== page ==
Ehsan Hajsafi is the first Iranian player at the World Cup in Qatar to support the protests at home

Defender Ehsan Hajsafi on Sunday became the first member of the Iran national team to speak out at the World Cup in Qatar in apparent support for anti-government protests at home, saying the players should be the voice of those suffering.

More than two months of protests in Iran, sparked by the death of a 22-year-old woman in custody by the country’s vice squad, have presented religious leaders with one of the boldest challenges since the 1979 Islamic Revolution.

The Iranian national team was in the spotlight ahead of the World Cup, eager to see if the players would use football’s flagship event as a platform to show solidarity with the protest movement.

“They should know that we are with them. And we support them. And we sympathize with them in terms of conditions,” Hajsafi, who plays for AEK Athens, said at a press conference.

“We have to accept that the conditions in our country are not right and our people are not happy,” he said. “We’re here, but that doesn’t mean we shouldn’t be their voice or not respect them.”

The wave of unrest erupted in September after Kurdish-Iranian woman Mahsa Amini died in vice squad custody for wearing what were considered “inappropriate” clothes. The Iranian government blames foreign enemies for the crisis.

Some Iranian athletes have made gestures taken by protesters as a sign of support, including not singing the national anthem or celebrating victories on the field.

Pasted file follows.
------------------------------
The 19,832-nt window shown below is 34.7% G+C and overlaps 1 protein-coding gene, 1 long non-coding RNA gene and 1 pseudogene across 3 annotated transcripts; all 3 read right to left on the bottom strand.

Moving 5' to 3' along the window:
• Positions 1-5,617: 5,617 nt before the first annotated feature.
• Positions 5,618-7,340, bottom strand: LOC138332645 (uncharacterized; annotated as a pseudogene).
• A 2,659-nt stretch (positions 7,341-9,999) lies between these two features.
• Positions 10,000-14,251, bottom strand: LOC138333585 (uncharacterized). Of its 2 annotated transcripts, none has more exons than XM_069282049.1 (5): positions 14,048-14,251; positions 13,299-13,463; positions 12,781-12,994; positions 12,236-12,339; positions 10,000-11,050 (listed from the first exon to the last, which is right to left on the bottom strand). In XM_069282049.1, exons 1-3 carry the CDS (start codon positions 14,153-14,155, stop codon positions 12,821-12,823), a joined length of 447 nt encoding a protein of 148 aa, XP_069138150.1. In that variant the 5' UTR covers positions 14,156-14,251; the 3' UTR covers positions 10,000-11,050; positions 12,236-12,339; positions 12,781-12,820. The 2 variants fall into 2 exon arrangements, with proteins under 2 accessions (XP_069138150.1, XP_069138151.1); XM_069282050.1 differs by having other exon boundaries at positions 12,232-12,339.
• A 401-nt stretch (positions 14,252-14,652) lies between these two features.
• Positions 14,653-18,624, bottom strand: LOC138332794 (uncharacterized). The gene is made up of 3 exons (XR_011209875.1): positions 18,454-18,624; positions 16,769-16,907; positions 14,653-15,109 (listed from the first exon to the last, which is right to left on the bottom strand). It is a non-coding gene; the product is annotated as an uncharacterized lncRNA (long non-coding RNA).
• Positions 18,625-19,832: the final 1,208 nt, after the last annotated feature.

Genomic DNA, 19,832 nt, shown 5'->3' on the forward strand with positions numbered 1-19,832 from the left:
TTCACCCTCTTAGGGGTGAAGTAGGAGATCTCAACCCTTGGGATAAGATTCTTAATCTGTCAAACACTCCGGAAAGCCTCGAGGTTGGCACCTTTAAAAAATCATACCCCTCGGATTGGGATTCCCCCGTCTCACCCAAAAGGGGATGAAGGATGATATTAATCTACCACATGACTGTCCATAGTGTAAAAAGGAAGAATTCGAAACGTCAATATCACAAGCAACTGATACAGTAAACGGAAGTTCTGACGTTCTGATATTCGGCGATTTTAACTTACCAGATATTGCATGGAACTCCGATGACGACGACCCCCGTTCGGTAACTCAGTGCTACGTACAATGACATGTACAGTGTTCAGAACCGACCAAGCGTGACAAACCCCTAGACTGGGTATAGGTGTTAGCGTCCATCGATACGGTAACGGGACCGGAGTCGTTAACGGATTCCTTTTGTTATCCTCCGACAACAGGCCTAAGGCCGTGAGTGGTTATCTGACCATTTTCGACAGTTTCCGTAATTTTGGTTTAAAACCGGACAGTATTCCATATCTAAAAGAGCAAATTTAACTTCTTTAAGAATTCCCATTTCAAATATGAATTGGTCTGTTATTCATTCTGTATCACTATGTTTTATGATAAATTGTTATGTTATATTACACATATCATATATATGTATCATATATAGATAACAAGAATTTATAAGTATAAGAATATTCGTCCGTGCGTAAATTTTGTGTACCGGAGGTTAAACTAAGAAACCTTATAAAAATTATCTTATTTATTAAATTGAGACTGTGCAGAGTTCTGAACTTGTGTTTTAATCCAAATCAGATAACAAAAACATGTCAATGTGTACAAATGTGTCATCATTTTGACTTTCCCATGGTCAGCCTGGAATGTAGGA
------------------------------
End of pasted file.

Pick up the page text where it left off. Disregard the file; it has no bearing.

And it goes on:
According to the activist news agency HRANA, 410 demonstrators had been killed in the unrest by Friday, including 58 minors.

A protester holds a portrait of Mahsa Amini during a demonstration in Tehran.

Other members of the team have so far avoided discussing politics in public.

Players Karim Ansarifard and Morteza Pouraliganji on Friday refused to answer questions about solidarity with women in Iran. On Thursday, midfielder Alireza Jahanbakhsh, who plays for Dutch club Feyenoord, suggested such questions were a ploy to distract the side.

However, Bayer Leverkusen forward Sardar Azmoun was picked for the team despite having publicly supported the protests in the past.

Some activists have spoken out against the national team for not doing enough, urging Iranians to gather in main city and town squares across Iran on Monday night.

A social media post, unverified by Reuters, said: “No matter what result the hated Islamic Republic team achieves, we will gather in the streets to celebrate the defeat of the Islamic Republic team while we chant revolutionary slogans.” to sing.”

A banner of the Iran national team was set on fire in Tehran, videos on social media showed.

Hajsafi said there was no denying the situation was not good and he hoped the national team could beat England in the Group B opener on Monday and bring some joy to the people.

“Whatever we have is from them and we have to fight, we have to do our best, score goals and represent the people,” he said.

“I hope that conditions will change in terms of people’s expectations.”


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